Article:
Have a client thinking about estimating the cost of porting a project from language A to language B. What's the best way to put together an request for proposal to do this?
If the goal is simply to reproduce one application exactly into a new language I would suggest you talk your client out of that. Porting is one of the most dangerous things you can do because all those quirks that came up because they implemented in Language A may be relied upon by the end users, and suddenly you have to recreate them in Language B. Nasty stuff. Not to mention that porting is a completely sunk cost that they can never hope to recover.
I would suggest treating the project like any other and gather requirements and estimate as if the original didn't exist. You will likely find that the end user has a new perspective on the product since using it. If you're going to re-write it, might as well make it better.
If you already have a Perl code base, you know the lines of code (LOC) count. See if you can find an expressiveness comparison between Perl and Language B. Here's one for example.
Say Language B is Java. Then the guesstimated LOC for the port will be about four times the LOC of the original (expressiveness 6 versus 1.5).
Then use something like the Construx Estimate software in LOC mode to estimate how long it will take you (and how many people it will take).
That'll give you ballpark cost and time estimates, as well as some idea of how likely it is that you'll overshoot.
If you're already proficient at Language B and have run several measured projects in it, you can use the Construx Estimate software to calibrate for your team.
Joels most popular article, 'Things You Should Never Do' says it best: They did it by making the single worst strategic mistake that any software company can make:
They decided to rewrite the code from scratch.
If you do end up rewriting it, rewrite it properly and don't just port it:
- Which parts of the program are no longer used? Skip these parts.
- Which parts of the program are most important? Port these first.
- A new program, time to refresh the GUI and make it easier to use and more 'sexy'.
- Oh, is the huge time investment not better used to just add more features to the old code?
It's going to take a lot of time I reckon. You better be sure it's worth it. Try taking a section of the code and porting it. Multiply how long it took by the ratio of the lines of code you ported vs the total lines of code. It will give you a ballpark figure, the real one will be higher by some mulitple most likely.
Effectively you are writing the app again from scratch but have the requirements specified in another language, it's non-trivial.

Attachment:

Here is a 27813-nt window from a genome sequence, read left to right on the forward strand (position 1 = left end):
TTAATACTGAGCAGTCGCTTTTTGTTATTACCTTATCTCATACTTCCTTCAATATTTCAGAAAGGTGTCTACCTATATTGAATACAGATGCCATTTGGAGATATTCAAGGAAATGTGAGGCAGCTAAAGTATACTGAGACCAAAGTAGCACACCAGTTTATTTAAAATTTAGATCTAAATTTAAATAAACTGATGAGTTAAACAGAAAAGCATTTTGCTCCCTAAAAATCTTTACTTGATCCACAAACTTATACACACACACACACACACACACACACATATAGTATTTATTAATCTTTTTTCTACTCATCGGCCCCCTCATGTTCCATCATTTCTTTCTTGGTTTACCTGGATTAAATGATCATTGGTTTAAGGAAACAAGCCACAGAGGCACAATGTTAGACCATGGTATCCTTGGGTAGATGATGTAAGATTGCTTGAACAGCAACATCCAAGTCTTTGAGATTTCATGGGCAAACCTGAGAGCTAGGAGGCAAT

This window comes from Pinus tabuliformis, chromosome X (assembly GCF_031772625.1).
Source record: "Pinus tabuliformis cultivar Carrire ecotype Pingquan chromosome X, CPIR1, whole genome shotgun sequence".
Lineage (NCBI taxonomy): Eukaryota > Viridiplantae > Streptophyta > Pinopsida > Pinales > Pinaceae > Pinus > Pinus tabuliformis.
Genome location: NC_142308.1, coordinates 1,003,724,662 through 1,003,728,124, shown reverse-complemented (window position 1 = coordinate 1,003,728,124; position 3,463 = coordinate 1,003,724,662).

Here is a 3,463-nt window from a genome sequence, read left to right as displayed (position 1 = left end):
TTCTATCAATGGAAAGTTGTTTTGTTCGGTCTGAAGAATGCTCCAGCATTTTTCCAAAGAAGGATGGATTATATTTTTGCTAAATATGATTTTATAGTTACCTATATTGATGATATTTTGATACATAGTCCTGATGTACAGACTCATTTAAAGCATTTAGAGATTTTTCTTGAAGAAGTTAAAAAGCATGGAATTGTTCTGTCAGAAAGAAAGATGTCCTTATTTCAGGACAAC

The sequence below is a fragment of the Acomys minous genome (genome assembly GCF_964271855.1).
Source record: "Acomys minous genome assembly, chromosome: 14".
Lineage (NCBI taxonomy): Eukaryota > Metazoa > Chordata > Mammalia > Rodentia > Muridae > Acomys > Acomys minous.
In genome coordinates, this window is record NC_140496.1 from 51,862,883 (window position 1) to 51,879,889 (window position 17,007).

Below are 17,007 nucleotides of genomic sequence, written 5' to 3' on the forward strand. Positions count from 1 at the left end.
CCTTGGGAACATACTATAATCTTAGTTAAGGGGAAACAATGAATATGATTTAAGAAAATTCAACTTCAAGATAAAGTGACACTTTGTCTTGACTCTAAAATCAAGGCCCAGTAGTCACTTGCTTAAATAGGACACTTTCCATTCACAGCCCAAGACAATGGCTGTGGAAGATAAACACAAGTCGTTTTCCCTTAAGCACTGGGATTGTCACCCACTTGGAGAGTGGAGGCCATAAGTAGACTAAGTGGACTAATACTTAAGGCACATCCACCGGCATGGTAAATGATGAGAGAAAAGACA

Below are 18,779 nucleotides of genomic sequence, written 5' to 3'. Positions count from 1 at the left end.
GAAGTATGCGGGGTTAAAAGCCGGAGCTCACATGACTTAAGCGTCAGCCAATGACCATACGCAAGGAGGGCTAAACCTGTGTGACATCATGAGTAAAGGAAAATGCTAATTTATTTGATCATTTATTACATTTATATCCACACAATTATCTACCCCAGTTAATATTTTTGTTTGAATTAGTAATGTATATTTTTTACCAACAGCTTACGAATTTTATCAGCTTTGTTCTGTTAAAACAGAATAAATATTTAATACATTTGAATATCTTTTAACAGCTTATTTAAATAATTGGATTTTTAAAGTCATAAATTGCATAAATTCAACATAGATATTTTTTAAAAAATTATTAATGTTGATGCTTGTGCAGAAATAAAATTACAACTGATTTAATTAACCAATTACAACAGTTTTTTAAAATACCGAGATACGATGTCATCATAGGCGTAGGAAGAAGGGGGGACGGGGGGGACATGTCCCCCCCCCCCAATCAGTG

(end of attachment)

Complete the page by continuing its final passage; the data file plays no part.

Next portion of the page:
I think first and foremost, you should really consider if this is a good choice. What are the advantages of using language B instead of language A?
I think IBM had an investigation which said that programmers write, on average, 100LOC an hour. There is still more into development than that, but the old architecture is still planned. Let's say 50% will be writing the code, as the program otherwise is still pretty much planned, right? (It could be so that you have a structured program and you want an object oriented one and that would be a larger task).
But if one would write 100LOC/hour, divide the amount of current LOC in the system and multiply it by the average sale of a programmer and multiply that by 2. This might give a rough estimate. Don't take the numbers you get very seriously. (even better, don't take them seriously at all). What you want to do depends on way to many things to simply measure, such as:
- The programmers competency in the new language
- How well documented the old project is
- Which language is being converted from, and which is being converted to?
It depends on how much time you have available. Some options:
- No time at all, just get it done - Take the back of a napkin and go to it. It's like to be less than it took to make it in the first place, and more than simply retyping it in a different syntax.
- 1-3 days - figure out what architecture rework might be required, take a stab at estimating. Figure out how much logic must be ported, figure out some sort of ratio. Add some extra time for security related tasks that will provide some hope that you've increased the security in the process. Add time for integration testing based on the complexity of the work and simplicity of your architecture.
- 1 monthish - try some - stage a test architeture, and try porting something. Figure out what fraction of the code you ported and estimate further. It's likely you'll also figure out a few things that were totally impossible in the new language, and it'll provide a better basis of the actual work involved in making the transition happen.
In an ideal world, I'd propose to the client that they pay for an investigation task to cover that one month of work to let you prototype just what you'd do. That gives them the option to halt and not go forward if the cost is too great. AND, you still get paid for the work you did.
There is only one way to get a decent estimate for a software task. Assign the available staff to do some small but testable part of the task COMPLETELY, and see how long it takes. Break the remaining work into as many use cases as you can, and have the same staff estimate each iteration in comparison with the work already done. Don't ask them to estimate time, just ask them to tell you how it compares with the first iteration. This will give you the best possible estimate for the rest of the project.